Letters to My Tutor…

My dearest Simone,

It’s becoming clear that I need to take some time away to get used to my new schedule of classes and to get a bit ahead on the homework. So far, my math and chemistry classes have been enjoyable along the lines that I thought they would be. However, I continue to reflect on anthropology and the path that lead me to consider graduate work in anthropology.

I’ve been hesitant to speak of my more recent anthropology classes. In the beginning, I feared that the fact that my mind was fuzzy and that I might not immediately remember something big and obvious would cause my anthropology professors to cringe. I still think that now, but I worry slightly less. I had excellent classes, and some of my classmates were quite exceptional. But for the quality of the instruction that I received, I would never have found myself in the position of considering graduate study in anthropology. My sense of cultural disconnect did not melt away, but still my more recent classes left me with a hopefulness that some of my concerns about study and work in anthropology would be less of a worry in the future.

A particularly unpleasant work-type experience in anthropology outside the academic setting reminded me that I could not depend on the positive local classroom experiences being reproduced in the industry at large or in further academic study. It wasn’t an experience that I would expect to be repeated, but still it felt like a wakeup call to the fact that I needed to give serious consideration to what it would be like to work in anthropology, to work in a field that was overwhelming dominated by middle class white culture. I think some of the difficulties I’ve had moving from the South to California may be very instructive. California is the least black place that I’ve ever lived. I think often people outside the South hear that I grew up in Mississippi and automatically think that it’s a state that is worse in every possible way for a black person. This is not the case. I grew up in a majority black county in Mississippi and there are cultural advantages to that. I hope to write more about this soon.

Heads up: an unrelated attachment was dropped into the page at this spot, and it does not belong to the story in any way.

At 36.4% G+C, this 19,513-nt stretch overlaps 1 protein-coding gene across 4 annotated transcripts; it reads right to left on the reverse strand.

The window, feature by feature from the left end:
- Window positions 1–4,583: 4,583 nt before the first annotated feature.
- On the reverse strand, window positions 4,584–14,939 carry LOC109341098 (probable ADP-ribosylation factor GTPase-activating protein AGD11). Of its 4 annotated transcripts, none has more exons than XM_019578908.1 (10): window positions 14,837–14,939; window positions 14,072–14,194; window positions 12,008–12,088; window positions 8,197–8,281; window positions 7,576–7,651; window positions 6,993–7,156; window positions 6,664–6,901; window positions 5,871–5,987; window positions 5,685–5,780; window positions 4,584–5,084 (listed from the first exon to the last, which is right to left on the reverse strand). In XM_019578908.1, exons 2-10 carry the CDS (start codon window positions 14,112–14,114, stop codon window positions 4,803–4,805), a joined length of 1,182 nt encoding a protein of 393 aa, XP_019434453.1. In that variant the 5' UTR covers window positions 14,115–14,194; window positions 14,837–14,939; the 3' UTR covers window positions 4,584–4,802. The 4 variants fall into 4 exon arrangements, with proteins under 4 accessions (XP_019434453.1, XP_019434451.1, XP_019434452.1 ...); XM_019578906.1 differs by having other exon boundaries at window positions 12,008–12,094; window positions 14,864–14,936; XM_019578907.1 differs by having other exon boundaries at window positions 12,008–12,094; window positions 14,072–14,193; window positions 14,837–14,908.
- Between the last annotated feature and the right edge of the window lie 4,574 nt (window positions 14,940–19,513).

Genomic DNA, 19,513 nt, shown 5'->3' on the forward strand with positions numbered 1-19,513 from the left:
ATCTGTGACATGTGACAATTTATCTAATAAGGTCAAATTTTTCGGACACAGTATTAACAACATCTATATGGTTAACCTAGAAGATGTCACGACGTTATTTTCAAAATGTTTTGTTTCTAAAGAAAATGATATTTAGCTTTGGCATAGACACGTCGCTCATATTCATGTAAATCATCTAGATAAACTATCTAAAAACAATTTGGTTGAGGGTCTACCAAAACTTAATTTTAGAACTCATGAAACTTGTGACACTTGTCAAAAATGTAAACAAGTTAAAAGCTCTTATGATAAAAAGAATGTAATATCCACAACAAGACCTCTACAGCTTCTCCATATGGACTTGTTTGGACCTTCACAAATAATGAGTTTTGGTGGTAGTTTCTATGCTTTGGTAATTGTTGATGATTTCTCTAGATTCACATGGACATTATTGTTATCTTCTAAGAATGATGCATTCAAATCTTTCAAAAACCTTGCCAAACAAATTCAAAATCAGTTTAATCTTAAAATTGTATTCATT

Until next time,